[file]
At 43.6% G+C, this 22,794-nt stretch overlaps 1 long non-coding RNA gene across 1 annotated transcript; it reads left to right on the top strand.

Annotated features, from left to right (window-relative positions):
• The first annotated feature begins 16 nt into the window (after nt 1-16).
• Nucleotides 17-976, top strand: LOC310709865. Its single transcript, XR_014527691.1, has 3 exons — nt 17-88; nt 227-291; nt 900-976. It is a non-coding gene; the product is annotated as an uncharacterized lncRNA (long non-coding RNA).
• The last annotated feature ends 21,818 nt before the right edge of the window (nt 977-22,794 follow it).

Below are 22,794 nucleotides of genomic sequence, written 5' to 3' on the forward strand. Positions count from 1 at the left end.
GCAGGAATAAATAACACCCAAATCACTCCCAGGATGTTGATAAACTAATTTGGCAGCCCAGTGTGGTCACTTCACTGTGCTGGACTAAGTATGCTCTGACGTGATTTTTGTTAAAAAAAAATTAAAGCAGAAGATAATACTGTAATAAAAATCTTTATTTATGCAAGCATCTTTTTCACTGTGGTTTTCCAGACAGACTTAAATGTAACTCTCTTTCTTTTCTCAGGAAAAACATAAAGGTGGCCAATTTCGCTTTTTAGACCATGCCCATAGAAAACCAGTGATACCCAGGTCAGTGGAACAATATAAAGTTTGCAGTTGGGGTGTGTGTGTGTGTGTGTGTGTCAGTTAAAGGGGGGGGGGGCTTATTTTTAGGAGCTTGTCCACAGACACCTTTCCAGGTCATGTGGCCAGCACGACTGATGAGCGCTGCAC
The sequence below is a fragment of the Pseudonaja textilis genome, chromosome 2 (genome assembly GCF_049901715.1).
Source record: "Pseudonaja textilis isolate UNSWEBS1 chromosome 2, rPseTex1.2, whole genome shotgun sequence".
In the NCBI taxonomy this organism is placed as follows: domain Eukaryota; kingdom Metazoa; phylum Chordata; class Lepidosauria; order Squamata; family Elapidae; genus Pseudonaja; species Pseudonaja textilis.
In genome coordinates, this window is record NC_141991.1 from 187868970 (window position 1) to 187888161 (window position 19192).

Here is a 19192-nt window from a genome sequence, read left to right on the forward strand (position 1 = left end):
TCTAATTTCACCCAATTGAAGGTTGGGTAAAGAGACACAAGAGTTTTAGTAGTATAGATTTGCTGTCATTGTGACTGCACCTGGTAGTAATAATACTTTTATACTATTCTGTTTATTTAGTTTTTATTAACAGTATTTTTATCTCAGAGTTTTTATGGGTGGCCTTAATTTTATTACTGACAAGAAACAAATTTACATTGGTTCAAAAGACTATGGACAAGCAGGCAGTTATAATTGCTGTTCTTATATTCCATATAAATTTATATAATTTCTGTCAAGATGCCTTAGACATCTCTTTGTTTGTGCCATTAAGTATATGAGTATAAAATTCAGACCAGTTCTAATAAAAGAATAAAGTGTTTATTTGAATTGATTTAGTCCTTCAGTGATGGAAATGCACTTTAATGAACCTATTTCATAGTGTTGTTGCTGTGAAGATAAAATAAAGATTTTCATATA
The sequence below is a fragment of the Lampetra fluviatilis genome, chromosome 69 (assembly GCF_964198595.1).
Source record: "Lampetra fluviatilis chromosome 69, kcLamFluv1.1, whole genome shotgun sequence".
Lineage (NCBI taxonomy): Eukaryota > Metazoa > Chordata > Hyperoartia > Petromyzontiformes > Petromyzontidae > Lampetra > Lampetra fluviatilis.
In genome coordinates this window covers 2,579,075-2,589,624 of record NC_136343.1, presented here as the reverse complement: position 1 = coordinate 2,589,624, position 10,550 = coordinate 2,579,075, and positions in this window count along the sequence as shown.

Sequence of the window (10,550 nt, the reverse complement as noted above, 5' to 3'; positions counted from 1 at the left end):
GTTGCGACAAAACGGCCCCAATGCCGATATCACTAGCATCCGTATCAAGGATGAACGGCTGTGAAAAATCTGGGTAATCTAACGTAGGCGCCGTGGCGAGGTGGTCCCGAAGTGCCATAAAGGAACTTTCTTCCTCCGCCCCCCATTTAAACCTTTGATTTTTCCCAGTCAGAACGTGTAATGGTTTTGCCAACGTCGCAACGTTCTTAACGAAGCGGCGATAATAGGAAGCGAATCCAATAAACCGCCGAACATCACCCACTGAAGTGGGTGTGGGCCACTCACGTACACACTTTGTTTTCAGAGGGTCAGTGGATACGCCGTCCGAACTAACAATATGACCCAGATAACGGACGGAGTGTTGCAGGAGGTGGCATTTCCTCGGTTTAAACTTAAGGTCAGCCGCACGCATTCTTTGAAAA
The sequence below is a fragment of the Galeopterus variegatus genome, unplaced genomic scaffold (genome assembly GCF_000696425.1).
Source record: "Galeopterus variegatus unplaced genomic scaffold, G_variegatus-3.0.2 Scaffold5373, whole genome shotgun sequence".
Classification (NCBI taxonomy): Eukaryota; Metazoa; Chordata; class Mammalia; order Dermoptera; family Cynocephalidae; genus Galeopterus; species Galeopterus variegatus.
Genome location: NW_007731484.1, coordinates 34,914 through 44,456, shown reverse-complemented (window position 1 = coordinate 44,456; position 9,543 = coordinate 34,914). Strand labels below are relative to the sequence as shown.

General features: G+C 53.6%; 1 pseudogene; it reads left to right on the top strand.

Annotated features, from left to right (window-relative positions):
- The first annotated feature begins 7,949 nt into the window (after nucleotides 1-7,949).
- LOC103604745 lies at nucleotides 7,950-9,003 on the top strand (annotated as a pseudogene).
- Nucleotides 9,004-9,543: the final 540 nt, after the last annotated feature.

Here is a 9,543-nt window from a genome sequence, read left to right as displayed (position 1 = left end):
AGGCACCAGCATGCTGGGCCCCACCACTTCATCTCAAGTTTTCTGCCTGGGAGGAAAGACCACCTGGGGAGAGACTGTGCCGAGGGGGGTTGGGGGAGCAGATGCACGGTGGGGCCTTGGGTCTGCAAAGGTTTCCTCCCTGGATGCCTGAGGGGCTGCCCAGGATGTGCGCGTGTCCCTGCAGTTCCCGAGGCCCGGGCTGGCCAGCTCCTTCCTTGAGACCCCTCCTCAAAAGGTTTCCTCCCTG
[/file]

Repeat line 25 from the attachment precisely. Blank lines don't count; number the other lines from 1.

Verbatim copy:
Annotated features, from left to right (window-relative positions):